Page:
to the question regarding a Children's chant colloquium
  • kevinfkevinf
    Posts: 1,132
    Alright, I am back from the trenches. Would there be any interest in a "colloquium" for children that could be held in the Souitheast US in a yet to be disclosed location (easily travelled to). My confreres are open to working on it. I will have to talk to the PueriCantores leadership, but we want to know if something like this for children (and adults who work with children) would hold an interest to anyone. There are enough RSCM and Pueri things out there, so this focus only on chant and polyphony. We would need adults to come to sing the ATB parts and also to focus only on the unchanged voice child. Would CMAA support such a notion. I am happy to "lead" the charge, but I gotta know if this is interesting to a core of folks.

    Talk to me. Send me email, chat about it here. The framework for this exists among about 8 or 10 of us in the southeast US. But it will take more than that.

    Your servant who believes children are the salvation of the reform movement.
    kevin
  • AngelaRAngelaR
    Posts: 268
    You go, Kevin!!! If this materializes, perhaps some of my schoolkids would be interested. I don't know if I can help in any way, but let me know if I can.
  • Kathy
    Posts: 5,369
    I think some of my kids might be interested. I would definitely be interested in helping with organization, singing, and/ or teaching.
  • Isn't this what I first suggested? Of course I would want to be part of this. I could bring to the table all the training and insights I learned from Sir George Guest, Sir David Willcocks, Sir Michael Nicholas, and Sir George Thalben-Ball.
  • In addition to adults singing ATB parts, why not have the kids singing 2, 3 and maybe even 4 part polyphony by themselves. Maybe having the kids sings the treble and alto lines (older unchanged boys and girls). The important thing is to not have adult singers dominate the course vocally / chorally of course. Cambiata singing boys could sing with men in a light head voice (tenor - quasi falsetto sotto voce).
  • tdunbar
    Posts: 120
    YES, I would plan to attend. and also to sponsor another person in my parish, assuming scheduling makes that possible.
  • tdunbar
    Posts: 120
    I suspect that planning re logistics will be important for the success of this
  • kevinfkevinf
    Posts: 1,132
    Ken,
    That is one of the areas that my cohorts do not agree on. Some only want children to sing. Some want SATB and some want combinations thereof. This has to begin slow. It already feels overwhelming.

    Kevin
  • Kevin

    Count me in..............we have 22-25 girls and 12 boys in the choir at St. Mary's Grenville.
  • Sorry,

    that is Greenville, SC.
  • Kathy
    Posts: 5,369
    For a first time, I would think that homophony would be preferable. Begin with chant, move on to polyphony once the children have learned to read. That's my local policy anyway.
  • Kevin, like I said somewhere earlier, keep it as small and as simple as possible. Most likely no more than 20 boys and 20 girls in your locale. A simple audition selection process via tapes / CDs sent in would be helpful. By planning now, it might be ready a year and a half from now.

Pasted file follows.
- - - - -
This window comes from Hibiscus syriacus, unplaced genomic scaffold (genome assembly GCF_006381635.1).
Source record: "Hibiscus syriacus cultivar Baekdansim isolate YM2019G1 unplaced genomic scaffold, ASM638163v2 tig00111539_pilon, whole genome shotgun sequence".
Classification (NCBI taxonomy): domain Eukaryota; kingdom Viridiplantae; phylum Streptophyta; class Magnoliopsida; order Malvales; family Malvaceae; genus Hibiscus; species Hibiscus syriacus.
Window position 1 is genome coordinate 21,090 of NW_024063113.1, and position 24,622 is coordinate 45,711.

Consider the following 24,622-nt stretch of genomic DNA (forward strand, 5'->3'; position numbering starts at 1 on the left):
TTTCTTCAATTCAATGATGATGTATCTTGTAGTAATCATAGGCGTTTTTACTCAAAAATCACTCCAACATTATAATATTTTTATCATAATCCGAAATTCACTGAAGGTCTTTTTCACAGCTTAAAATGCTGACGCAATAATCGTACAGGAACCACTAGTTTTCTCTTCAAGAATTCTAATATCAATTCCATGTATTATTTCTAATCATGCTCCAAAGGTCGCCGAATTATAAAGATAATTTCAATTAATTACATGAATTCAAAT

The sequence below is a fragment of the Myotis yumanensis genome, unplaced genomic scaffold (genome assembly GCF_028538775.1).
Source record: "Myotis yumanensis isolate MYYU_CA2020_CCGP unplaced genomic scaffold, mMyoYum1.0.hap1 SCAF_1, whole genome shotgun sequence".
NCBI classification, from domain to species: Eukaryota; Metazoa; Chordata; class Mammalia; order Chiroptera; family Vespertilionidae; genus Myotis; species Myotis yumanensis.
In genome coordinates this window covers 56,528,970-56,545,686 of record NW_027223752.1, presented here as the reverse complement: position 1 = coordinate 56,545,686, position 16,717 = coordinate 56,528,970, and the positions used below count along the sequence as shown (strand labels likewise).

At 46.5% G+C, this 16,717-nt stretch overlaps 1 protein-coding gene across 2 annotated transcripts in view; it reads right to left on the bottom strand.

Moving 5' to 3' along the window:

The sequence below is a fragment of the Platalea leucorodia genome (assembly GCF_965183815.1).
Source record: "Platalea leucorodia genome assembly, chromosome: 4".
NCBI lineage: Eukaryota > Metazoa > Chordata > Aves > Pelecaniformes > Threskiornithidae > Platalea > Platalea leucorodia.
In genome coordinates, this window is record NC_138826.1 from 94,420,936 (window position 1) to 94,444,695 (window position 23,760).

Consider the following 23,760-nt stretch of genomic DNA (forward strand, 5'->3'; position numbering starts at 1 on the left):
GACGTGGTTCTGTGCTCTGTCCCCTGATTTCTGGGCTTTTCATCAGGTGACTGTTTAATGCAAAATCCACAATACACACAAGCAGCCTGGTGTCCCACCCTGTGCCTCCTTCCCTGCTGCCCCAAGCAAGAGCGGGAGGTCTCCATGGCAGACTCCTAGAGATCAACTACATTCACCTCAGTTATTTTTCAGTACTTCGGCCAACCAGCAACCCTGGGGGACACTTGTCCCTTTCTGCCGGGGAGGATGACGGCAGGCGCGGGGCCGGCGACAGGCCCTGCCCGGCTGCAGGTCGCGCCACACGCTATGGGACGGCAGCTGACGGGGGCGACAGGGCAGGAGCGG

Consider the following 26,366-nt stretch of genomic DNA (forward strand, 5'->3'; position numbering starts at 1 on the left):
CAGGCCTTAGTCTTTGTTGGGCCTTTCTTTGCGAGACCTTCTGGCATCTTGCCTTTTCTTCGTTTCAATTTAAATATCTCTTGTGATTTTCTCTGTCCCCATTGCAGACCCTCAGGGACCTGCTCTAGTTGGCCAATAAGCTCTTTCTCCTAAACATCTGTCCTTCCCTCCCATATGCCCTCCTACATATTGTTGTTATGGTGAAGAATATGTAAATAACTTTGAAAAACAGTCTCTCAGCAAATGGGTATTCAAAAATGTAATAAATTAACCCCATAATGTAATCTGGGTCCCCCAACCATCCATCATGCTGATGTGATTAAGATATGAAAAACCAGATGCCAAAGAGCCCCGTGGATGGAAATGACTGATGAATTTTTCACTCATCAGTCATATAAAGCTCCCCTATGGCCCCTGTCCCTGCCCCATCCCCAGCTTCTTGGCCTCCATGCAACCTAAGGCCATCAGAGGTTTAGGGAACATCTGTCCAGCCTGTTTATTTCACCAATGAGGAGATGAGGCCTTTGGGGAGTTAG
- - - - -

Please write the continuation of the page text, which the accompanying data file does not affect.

• Maureen
    Posts: 671
    Audition selection process via tapes/CDs?

    But if the kids know how to chant already, to know to send in audition tapes and be able to make them, wouldn't they be too advanced to need a homophony workshop? Or are you talking about auditioning the teachers? Or are you talking about this being a chant intensive for kids to run their own scholas? Are you trying to make some kind of all-star select choir? How old are these kids?

    I'm confused about the concept. I thought the whole point about chant and kids is that pretty much any kid can learn this stuff, and pretty much every Catholic kid used to learn it (depending on where they lived). If kids have to be auditioned for this stuff, either you're having them learn something really hard and complicated, or you're saying that chant itself is too hard and complicated for most kids, and that chant is only for those with golden voices and advanced musical training. Right?

    Shrug. All I know is that, on the first year running anything, you're probably lucky if you can get forty people to show up. If it involves persuading parents to send kids and persuading kids not to feel oppressed, you'll be really lucky. You will not have to be selective; you will be glad to have every last body that shows up. If it looks like you're getting more than 40 people your first year, thank God for miracles and send back the money and signup sheets of everybody sending stuff in after the "enough plus a skosh more" point has been reached. If you get too many people signing up all the time, you need more sessions or events. I don't see where auditions are going to help you, and it sounds like a very tiring and depressing process for everyone with very little return. Asking people questions about the child's musical training (with assurances that you just want to place them correctly) would probably be more useful for class planning purposes.